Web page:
What is Rush? To different people it can mean all sorts of things, from fun parties to good conversations to funny dances and, of course, yummy snacks. However, to me Rush is more than all of this. Rush is a unique opportunity to take a chance, to get out of your comfort zone and to meet other students who may just become lifelong friends.
I still remember spending way too much of my Christmas break freshman year preparing for Rush. I had to pick out the perfect outfit for each night of Rush, then sit down and ask God for discernment and wisdom to make the right decision related to Rush.
When the time came to go back to school to start Rush Week, I was a roller coaster of emotions. Excitement, anxiety, fear and happiness all flooded while I got ready with my friends in our tiny room in Francie. We walked over to meet our Panhellenic leaders, and as soon as I entered the door of my first party, all my emotions calmed as I recognized the familiar faces I had seen all semester.
Why was I so nervous, when standing in each room were girls who were devoting time to get to know me and had been in the exact situation either one, two or three years before? At that realization, Rush changed from being this intimidating week to a couple days of gathering with my friends and getting to understand a little about what makes each club special.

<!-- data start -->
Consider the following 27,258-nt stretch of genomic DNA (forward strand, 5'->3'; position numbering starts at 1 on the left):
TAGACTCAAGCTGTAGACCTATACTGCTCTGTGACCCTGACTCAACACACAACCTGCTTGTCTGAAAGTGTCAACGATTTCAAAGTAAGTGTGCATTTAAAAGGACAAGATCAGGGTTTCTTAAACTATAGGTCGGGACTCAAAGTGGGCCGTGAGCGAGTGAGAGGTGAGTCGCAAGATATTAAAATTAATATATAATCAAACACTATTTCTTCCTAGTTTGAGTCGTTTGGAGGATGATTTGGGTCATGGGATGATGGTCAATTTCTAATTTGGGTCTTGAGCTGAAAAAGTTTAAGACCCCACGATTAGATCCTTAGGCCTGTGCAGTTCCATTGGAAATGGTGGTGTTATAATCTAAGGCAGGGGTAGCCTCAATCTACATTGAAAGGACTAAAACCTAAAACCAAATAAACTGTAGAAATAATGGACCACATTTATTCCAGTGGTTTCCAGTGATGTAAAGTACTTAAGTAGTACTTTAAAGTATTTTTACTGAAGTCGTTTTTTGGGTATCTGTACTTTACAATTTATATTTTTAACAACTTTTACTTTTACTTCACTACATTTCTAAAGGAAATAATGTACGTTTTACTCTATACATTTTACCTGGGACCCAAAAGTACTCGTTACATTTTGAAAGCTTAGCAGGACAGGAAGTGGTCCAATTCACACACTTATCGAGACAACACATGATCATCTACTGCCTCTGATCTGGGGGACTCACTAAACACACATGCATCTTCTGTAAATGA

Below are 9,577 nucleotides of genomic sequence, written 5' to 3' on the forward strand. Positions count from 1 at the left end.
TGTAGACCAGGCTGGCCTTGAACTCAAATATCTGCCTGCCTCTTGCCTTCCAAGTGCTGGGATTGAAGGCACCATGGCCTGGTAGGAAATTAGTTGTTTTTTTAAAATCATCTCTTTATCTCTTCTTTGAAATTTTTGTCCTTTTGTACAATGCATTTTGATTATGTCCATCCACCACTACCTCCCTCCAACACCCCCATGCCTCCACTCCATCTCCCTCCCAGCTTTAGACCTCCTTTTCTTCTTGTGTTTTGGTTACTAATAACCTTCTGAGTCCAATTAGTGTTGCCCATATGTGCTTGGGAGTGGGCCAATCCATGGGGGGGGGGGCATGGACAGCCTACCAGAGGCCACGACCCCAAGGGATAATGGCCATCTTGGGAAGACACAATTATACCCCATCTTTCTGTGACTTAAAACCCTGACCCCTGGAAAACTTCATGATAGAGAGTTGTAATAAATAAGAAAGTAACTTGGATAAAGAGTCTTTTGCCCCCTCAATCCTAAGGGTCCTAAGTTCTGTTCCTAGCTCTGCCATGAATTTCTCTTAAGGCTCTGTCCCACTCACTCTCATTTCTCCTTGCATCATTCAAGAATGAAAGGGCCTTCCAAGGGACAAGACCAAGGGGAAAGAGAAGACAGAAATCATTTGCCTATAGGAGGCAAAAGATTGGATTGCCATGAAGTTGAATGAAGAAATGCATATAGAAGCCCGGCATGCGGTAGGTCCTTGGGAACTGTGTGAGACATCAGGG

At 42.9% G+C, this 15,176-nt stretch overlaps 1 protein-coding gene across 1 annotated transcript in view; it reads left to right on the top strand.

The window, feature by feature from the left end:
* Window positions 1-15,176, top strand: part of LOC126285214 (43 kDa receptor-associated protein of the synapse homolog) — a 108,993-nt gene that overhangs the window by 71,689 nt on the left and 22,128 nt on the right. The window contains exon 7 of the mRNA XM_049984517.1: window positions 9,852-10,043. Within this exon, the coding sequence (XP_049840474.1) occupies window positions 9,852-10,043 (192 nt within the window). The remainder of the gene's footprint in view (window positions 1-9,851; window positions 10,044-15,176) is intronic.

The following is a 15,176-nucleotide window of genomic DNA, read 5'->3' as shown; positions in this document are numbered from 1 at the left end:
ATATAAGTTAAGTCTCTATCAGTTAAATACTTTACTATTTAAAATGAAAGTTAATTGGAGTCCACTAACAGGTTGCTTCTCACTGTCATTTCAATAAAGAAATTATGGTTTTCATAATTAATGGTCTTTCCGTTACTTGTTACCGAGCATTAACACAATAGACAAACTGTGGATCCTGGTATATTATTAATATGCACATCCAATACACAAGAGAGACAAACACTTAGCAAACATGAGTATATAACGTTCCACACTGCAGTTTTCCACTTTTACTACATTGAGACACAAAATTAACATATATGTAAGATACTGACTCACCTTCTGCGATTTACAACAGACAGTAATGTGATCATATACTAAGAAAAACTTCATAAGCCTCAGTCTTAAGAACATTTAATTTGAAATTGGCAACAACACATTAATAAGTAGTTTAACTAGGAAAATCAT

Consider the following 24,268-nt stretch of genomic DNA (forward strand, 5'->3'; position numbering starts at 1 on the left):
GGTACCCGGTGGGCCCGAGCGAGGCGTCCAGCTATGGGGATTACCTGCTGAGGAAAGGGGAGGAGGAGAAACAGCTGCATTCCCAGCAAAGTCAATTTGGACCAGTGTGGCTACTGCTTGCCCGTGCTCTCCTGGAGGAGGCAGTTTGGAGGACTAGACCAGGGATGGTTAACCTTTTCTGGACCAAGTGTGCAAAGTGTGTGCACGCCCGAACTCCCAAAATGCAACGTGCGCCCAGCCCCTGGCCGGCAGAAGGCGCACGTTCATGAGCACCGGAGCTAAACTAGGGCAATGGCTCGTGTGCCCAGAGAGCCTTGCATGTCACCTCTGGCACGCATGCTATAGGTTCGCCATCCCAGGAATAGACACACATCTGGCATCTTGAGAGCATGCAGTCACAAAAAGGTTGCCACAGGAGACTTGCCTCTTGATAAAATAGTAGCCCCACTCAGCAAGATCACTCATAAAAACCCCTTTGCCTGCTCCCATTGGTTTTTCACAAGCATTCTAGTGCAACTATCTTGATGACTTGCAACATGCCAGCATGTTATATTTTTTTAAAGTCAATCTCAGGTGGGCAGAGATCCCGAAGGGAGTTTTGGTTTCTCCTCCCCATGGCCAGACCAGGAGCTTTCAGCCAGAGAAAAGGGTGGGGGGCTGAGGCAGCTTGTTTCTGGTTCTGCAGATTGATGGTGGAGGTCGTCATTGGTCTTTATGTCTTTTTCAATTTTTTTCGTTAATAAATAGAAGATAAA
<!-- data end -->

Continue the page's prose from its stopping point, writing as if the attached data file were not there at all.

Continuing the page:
Rushing can seem stressful to anyone going through it. One of the reasons I decided to run for Panhellenic president was to be able to organize a week that both rushees and clubs would enjoy. Being in this position has required hard work, but with the help of a great Panhellenic team we are eager for Rush Week to arrive. Throughout this semester we have been in prayer for this year’s Rush, and have been focusing on Philippians 1:27,
“Whatever happens, conduct yourselves in a manner worthy of the gospel of Christ. Then, whether I come and see you or only hear about you in my absence, I will know that you stand firm in the one Spirit, striving together as one for the faith of the gospel.”
Joining a club is not for everyone, but to someone on the fence about rushing, let me ask you: What do you have to lose? Think of the experiences, laughs, memories and friends you have to gain. There are numerous wonderful organizations that students can be involved in at Ouachita and I truly believe that each club on campus has a part in making OBU the special place it is.
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